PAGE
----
Clouds: The Wild Card of Climate Change

SF Releases Online, Multi-Media Package Featuring University of Miami Researcher Amy Clement


MIAMI — October 29, 2010 — As discussions about climate change rage on, one critical factor about this phenomenon has, with few exceptions, failed to capture the media attention it deserves: the important but enigmatic role of clouds in climate change. The role of clouds is important because at any given time about 70 percent of the Earth is covered by clouds. And the role of clouds is enigmatic because clouds can exert opposing forces: Some types of clouds help cool the Earth and some types of clouds help warm the Earth. Which effect will win out as our climate continues to change? So far, no one is certain.

In order to help clear the air on clouds, the National Science Foundation (NSF) is releasing an online, multimedia package on the role of clouds on climate change, entitled, “Clouds: The Wild Card of Climate Change.” It addresses such pressing questions as: Will clouds speed or slow climate change? Why is cloud behavior so difficult to predict? And how are scientists learning about the behavior of these ephemeral, ever-changing, high-altitude phenomena?

The package will include an interview with Amy Clement, professor of meteorology and physical oceanography at the University of Miami (UM) Rosenstiel School of Marine & Atmospheric Science. Clement the recipient of the 2007 American Geophysical Union Macelwane Award and the 2007 American Meteorological Society Clarence Leroy Meisinger Award for her work on climate change. Her research on clouds, conducted in collaboration with researchers Robert Burgman (UM) and Joel Norris (Scripps) was published in Science in July 2009. Using observational data collected over the last 50 years and climate models, the team established that low-level stratiform clouds appear to dissipate as the ocean warms, indicating that changes in these clouds could accelerate the warming due to man-made greenhouse gases.

“There is somewhat of a vicious cycle between clouds and ocean temperature potentially exacerbating global warming,” said Clement. “But our findings provide a new way of looking at clouds changes. This can help to improve the simulation of clouds in climate models, which will lead to more accurate projections of future climate changes. ”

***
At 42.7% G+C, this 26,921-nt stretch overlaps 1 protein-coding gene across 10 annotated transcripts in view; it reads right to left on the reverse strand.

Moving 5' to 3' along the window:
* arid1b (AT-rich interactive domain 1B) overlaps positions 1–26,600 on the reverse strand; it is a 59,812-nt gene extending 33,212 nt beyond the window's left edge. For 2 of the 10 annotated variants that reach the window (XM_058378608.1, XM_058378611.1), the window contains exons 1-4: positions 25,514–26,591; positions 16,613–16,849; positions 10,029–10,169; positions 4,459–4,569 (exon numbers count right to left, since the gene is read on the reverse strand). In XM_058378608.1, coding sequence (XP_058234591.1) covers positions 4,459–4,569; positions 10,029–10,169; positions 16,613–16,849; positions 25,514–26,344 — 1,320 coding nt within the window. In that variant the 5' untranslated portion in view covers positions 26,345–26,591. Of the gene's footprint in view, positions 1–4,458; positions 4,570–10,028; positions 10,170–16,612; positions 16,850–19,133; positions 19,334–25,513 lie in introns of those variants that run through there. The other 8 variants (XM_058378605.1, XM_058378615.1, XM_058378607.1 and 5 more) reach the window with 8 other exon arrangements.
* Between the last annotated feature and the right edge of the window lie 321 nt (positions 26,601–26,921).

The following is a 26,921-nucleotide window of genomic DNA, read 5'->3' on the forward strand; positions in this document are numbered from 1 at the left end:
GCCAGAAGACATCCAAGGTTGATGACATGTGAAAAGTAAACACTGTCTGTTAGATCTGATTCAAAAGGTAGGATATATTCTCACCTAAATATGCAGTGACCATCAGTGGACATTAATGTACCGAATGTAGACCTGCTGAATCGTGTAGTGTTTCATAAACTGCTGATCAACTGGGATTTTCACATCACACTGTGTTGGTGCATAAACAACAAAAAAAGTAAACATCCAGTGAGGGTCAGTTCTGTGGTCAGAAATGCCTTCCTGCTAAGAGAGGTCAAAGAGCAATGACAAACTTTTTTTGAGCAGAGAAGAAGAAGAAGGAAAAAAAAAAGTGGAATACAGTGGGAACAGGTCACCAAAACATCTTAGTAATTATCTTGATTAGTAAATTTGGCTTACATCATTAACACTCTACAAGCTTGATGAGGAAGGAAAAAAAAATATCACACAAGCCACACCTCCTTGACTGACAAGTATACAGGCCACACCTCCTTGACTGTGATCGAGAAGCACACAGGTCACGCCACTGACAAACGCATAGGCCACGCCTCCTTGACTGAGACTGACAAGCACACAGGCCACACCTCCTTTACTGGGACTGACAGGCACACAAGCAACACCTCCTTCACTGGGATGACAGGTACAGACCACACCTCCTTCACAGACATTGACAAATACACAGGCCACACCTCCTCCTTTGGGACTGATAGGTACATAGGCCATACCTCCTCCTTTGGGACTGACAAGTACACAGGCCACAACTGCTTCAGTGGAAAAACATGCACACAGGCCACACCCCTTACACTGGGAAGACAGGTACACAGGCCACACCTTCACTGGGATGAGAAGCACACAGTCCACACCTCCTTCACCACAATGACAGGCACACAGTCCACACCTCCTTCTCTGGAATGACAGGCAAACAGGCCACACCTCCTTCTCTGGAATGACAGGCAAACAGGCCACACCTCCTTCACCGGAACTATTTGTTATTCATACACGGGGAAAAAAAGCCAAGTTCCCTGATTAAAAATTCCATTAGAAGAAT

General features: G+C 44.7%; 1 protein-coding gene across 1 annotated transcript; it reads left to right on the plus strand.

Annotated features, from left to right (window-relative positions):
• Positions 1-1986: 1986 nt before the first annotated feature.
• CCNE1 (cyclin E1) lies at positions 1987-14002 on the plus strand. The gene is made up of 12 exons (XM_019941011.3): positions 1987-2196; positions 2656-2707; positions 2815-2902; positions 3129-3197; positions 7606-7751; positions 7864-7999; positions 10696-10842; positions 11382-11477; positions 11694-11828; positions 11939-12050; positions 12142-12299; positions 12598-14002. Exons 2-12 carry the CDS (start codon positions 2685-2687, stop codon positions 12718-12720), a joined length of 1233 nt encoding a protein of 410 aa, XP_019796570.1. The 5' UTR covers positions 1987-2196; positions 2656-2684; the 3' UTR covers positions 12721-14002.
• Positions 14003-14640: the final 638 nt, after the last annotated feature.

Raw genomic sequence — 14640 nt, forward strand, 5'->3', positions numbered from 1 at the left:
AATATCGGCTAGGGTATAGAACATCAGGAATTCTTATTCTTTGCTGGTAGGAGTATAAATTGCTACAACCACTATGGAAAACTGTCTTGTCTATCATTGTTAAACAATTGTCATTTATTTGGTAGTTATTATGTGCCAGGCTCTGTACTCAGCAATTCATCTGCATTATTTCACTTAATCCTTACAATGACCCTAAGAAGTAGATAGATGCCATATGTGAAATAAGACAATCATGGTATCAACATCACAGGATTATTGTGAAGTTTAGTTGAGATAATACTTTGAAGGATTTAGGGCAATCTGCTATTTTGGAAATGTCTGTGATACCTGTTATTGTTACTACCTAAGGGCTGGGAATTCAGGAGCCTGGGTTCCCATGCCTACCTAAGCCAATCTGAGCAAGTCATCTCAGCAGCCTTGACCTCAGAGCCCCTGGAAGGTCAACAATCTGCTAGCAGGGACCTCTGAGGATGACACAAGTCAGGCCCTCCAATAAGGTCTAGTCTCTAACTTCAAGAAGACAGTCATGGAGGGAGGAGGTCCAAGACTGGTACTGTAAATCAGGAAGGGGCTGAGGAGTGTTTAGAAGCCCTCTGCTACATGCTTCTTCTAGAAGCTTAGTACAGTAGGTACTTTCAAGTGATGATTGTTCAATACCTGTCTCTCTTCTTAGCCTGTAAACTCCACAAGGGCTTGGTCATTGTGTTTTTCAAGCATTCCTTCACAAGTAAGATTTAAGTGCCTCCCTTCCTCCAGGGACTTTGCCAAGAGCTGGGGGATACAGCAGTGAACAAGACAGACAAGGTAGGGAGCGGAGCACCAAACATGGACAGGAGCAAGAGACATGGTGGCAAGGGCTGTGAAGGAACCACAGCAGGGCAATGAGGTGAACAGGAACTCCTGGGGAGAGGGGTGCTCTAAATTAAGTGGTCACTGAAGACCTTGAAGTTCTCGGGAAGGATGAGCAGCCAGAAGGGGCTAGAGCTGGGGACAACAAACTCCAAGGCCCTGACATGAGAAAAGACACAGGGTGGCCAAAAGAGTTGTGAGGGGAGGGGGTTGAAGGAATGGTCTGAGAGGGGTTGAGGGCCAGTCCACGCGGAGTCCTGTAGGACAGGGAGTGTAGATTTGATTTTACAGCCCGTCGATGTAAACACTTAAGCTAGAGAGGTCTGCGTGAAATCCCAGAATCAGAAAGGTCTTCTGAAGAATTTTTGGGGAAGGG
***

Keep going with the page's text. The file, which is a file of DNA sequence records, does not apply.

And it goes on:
“Clouds: The Wild Card of Climate Change” features:

  • a live webcast with cloud and climate expert: David Randall, director of the Center for Multiscale Modeling of Atmospheric Processes and a professor of atmospheric science at Colorado State University;
  • informative, easy-to-understand texts;
  • eye-catching photos and video;
  • dynamic animations;
  • enlightening interviews with cloud researchers, including Clement; and
  • downloadable documents.

About the University of Miami and its Rosenstiel School
The University of Miami’s mission is to educate and nurture students, to create knowledge, and to provide service to our community and beyond. Committed to excellence and proud of the diversity of our University family, we strive to develop future leaders of our nation and the world. Founded in the 1940’s, the Rosenstiel School of Marine & Atmospheric Science has grown into one of the world’s premier marine and atmospheric research institutions. Offering dynamic interdisciplinary academics, the Rosenstiel School is dedicated to helping communities to better understand the planet, participating in the establishment of environmental policies, and aiding in the improvement of society and quality of life. For more information, please visit

THE REPORT IS AVAILABLE FOR IMMEDIATE RELEASE. The package provides a wealth of information to reporters, policymakers, scientists, educators, the public and students of all levels. It will be posted on NSF’s website at

Media Contacts:

Barbra Gonzalez
UM Rosenstiel School of Marine and Atmospheric Science
Marie Guma-Diaz
UM Media Relations Office

dr. amy clement •  climate change •  clouds •  national science foundation •